The curved history of cycloids, from Galileo to cycle gears

That's Maths: The term ‘cycloid’ originates with Galileo, and many other famous names are associated with discoveries related to these curves

Cycloid arches have been used in some modern buildings. Cycloid vaults are capable of supporting their own weight and can withstand heavy pressure

Cycloid arches have been used in some modern buildings. Cycloid vaults are capable of supporting their own weight and can withstand heavy pressure

 

Imagine a small light fixed to the rim of a bicycle wheel. As the bike moves, the light rises and falls in a series of arches. A long-exposure nocturnal photograph would show a cycloid, the curve traced out by a point on a circle as it rolls along a straight line. A light at the wheel-hub traces out a straight line. If the light is at the mid-point of a spoke, the curve it follows is a curtate cycloid. A point outside the rim traces out a prolate cycloid, with a backward loop.

Cycloids were studied by many leading mathematicians over the past 500 years. The name cycloid originates with Galileo, who studied the curve in detail. The story of Galileo dropping objects from the Leaning Tower of Pisa is well-known. Although he could not have known it, a falling object traces out an arc of an inverted cycloid. This is due to the tiny deflection caused by the Earth’s rotation. Moreover, an object thrown straight upward follows the loop of a prolate cycloid, landing slightly to the west of its launch point.

Blaise Pascal, who had abandoned mathematics for theology, found relief from a toothache by contemplating the properties of cycloids. Taking this to be a sign from above, he resumed his mathematical researches.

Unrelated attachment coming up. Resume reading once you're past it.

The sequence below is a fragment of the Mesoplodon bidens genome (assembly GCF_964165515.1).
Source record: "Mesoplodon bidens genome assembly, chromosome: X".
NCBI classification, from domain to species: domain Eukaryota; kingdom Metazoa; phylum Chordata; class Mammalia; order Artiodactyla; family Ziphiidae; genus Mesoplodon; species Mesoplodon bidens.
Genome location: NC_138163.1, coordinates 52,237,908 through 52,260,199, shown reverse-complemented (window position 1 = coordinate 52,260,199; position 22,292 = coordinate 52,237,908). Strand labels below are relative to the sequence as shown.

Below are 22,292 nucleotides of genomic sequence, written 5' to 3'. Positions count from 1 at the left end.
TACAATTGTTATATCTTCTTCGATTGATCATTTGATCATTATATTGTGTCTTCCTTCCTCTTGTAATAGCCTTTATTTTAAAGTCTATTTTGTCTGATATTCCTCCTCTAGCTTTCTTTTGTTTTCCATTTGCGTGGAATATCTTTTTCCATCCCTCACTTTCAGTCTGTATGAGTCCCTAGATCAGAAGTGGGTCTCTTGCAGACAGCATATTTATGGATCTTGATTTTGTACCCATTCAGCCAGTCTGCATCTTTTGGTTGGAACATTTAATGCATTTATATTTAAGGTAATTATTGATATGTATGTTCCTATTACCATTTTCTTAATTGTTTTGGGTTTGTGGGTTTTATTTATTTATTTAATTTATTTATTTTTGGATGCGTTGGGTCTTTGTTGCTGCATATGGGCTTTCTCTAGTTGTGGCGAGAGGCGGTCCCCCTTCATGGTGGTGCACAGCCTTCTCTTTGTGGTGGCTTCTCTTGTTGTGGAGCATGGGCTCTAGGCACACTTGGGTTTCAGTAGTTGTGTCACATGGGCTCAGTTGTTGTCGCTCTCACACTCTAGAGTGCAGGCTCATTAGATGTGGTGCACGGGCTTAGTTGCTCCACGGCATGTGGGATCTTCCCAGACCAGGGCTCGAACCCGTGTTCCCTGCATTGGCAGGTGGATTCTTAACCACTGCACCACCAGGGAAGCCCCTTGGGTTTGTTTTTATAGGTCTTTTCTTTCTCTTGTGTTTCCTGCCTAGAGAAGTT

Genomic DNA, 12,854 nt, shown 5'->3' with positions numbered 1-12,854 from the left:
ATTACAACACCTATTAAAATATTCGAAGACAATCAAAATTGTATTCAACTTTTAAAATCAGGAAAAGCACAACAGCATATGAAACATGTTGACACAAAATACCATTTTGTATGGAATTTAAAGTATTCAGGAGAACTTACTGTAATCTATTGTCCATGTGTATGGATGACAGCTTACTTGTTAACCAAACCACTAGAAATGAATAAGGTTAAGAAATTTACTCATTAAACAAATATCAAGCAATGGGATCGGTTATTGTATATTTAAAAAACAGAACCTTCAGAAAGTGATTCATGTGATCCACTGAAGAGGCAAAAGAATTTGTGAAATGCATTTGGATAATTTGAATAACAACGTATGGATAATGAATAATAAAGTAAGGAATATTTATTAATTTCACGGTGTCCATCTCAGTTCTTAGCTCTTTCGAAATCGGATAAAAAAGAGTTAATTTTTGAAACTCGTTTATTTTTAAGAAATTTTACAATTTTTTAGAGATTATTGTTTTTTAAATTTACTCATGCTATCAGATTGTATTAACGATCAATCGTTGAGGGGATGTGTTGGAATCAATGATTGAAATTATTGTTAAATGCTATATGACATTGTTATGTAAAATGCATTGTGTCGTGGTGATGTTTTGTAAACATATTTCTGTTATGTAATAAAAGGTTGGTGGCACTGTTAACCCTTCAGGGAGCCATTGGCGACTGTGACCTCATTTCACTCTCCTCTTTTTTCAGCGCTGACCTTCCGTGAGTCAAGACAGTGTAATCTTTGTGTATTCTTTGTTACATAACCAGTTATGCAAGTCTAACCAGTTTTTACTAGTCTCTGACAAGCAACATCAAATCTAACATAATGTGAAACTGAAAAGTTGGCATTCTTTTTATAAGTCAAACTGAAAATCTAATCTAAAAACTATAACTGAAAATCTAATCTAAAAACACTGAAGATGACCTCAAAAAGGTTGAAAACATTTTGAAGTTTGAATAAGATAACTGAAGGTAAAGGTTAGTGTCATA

Pascal proposed some problems on the cycloid and one of the respondents was Christopher Wren, better known as the architect of St Paul’s Cathedral in London.

Wren proved that the length of a cycloid arch is four times the diameter of the circle that generates it. Today, this is an easy problem in integral calculus but in 1658 it was a formidable achievement.

In 1696, Johann Bernoulli posed a problem that he called the brachistochrone – or shortest time – problem: find the path along which gravity brings a mass from one point to another one not directly below it. The five mathematicians who responded included Newton, Leibniz and Johann’s brother Jakob. The desired path is a cycloid.

The story goes that Newton received the problem one evening upon returning from the Royal Mint, where he was master. He stayed up late working on it and by 4am he had obtained a solution, which he mailed that morning. Although his solution was anonymous, Bernoulli perceived its authority and brilliance, giving his reaction in the classic phrase “ex ungue leonem”, the lion is recognised from his claw.

Cycloid arches have been used in some modern buildings, a notable example being the Kimbell Art Museum in Fort Worth, Texas, designed by the renowned architect Louis I Kahn.

 

Parallel units

Like many classical buildings, the museum is based on a consistent mathematical model. The basic plan is composed of cycloid vaults arranged in parallel units. These vaults have gently rising sides, giving the impression of monumentality. This geometric form is capable of supporting its own weight and can withstand heavy pressure.

In the atmosphere the rotation of the Earth generates cycloidal motion: icebergs and floating buoys have been seen to trace multiple loops of a prolate cycloid. Finally, epicycloids and hypocycloids are used in modern gear systems as they provide good contact between meshed gear teeth giving efficient energy transmission.

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